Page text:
Cost of New Hepatitis C Drugs Ignites Debate About Who Needs Them Now
March 14, 2014
This article was reported by Washington Post.
The Washington Post reported that the California Technology Assessment Forum convened a 15-member panel of experts to weigh evidence on new hepatitis C treatments that cost from $66,000 to $84,000 per patient. The panel noted that although the new drugs -- Gilead Sciences' Sovaldi and Johnson & Johnson's Olysio -- could be more effective than older treatments, their cost could undermine their value to the health system. Sovaldi cost $1,000 for each pill, and Olysio cost slightly less.
Panel members representing hospitals, insurers, and patient advocates agreed that not every hepatitis C-infected person should receive immediate treatment with the new drugs. Rena K. Fox, professor of medicine at the University of California, San Francisco, urged companies to reduce the drugs' prices to avoid forcing healthcare providers to decide which patients' needs were the most urgent. The experts noted that additional treatments would be available within a year, and people with little or no liver damage could choose to wait.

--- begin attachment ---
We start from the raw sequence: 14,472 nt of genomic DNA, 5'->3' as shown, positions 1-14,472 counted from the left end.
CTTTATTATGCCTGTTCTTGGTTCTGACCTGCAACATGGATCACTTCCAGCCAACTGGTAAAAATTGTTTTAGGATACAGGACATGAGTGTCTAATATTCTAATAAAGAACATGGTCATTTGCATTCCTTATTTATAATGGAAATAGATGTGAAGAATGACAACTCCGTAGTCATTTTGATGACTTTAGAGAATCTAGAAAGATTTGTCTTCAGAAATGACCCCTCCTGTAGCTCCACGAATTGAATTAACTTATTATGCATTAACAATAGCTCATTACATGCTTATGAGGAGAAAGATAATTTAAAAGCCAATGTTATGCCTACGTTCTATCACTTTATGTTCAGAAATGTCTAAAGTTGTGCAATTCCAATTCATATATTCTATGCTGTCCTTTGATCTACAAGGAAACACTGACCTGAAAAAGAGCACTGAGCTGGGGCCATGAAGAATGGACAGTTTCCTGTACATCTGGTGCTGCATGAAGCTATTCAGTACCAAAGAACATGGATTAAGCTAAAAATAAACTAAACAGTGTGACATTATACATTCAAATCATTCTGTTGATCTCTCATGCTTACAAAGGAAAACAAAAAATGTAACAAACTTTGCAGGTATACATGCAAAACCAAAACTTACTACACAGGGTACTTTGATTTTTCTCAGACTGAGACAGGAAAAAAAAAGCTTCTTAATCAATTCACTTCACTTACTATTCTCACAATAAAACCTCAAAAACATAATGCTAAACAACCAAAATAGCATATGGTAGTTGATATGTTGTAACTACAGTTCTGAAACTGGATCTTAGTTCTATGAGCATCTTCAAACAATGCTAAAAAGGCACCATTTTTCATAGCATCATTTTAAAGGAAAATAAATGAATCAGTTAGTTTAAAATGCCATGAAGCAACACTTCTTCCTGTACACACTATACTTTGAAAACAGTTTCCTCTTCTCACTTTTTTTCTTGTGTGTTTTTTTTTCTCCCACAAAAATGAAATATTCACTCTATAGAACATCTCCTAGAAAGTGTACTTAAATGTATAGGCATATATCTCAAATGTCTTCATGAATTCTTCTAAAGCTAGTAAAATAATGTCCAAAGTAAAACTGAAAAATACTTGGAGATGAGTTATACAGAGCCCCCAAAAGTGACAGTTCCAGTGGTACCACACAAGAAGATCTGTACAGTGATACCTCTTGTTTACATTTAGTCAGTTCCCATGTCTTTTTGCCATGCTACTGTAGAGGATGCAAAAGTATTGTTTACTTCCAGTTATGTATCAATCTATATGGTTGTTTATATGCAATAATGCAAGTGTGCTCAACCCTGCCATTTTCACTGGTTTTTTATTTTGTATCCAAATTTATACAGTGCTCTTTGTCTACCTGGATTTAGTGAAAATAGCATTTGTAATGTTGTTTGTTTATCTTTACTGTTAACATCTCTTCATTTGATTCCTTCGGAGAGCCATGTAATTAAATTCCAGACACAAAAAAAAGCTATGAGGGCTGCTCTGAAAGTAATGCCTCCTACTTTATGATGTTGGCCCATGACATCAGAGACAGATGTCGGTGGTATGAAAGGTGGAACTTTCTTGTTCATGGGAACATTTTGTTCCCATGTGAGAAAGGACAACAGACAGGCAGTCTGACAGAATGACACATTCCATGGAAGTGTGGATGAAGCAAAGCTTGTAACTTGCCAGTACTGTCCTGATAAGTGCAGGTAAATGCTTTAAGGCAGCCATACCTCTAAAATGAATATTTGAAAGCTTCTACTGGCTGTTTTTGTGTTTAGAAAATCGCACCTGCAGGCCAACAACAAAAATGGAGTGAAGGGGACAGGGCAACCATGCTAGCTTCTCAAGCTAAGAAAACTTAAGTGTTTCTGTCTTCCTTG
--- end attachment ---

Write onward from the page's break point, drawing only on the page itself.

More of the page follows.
The panel agreed that those with advanced liver damage should receive treatment first. Many hepatitis C-infected people were unaware they had the virus, and 70 percent showed no symptoms for decades.
Ryan Clary, executive director of the National Viral Hepatitis Roundtable (NVHR), stated that patients were more concerned about their health than about bankrupting the healthcare system. NVHR was a consumer group that received some funding from the drug industry.
Private insurers and Medicaid were considering how to cover the new drugs. Strategies under consideration included requiring prior authorization or limiting use of the new drugs to the sickest patients. Some Medicaid insurers were seeking additional funding from states. The panel would publish their recommendations for prioritizing patients for the new drugs and their comparison of the new drugs' effectiveness with older drugs in approximately one month.
This article was provided by CDC National Prevention Information Network. It is a part of the publication CDC HIV/Hepatitis/STD/TB Prevention News Update.
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